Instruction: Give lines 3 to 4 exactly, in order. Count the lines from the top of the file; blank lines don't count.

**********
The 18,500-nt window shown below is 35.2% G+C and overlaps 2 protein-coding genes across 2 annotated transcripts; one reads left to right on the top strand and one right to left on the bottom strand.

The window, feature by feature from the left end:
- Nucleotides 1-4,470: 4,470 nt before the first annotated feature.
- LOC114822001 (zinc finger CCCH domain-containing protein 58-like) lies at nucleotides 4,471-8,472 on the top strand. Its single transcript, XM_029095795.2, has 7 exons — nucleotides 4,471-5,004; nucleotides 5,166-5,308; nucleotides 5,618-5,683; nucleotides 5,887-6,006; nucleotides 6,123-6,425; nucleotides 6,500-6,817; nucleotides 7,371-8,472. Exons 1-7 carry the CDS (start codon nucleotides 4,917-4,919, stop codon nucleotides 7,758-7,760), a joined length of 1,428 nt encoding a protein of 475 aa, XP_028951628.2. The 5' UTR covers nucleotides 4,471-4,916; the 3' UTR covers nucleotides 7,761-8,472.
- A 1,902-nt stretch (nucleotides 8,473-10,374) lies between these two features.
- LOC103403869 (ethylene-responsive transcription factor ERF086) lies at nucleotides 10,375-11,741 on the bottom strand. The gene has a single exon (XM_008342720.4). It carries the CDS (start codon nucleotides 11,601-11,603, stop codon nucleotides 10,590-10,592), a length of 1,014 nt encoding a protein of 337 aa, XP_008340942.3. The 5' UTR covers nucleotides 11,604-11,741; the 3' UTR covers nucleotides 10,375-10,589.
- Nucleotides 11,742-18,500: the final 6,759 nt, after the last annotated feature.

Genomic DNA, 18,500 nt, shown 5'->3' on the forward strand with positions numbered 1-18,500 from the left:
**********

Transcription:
- Nucleotides 1-4,470: 4,470 nt before the first annotated feature.
- LOC114822001 (zinc finger CCCH domain-containing protein 58-like) lies at nucleotides 4,471-8,472 on the top strand. Its single transcript, XM_029095795.2, has 7 exons — nucleotides 4,471-5,004; nucleotides 5,166-5,308; nucleotides 5,618-5,683; nucleotides 5,887-6,006; nucleotides 6,123-6,425; nucleotides 6,500-6,817; nucleotides 7,371-8,472. Exons 1-7 carry the CDS (start codon nucleotides 4,917-4,919, stop codon nucleotides 7,758-7,760), a joined length of 1,428 nt encoding a protein of 475 aa, XP_028951628.2. The 5' UTR covers nucleotides 4,471-4,916; the 3' UTR covers nucleotides 7,761-8,472.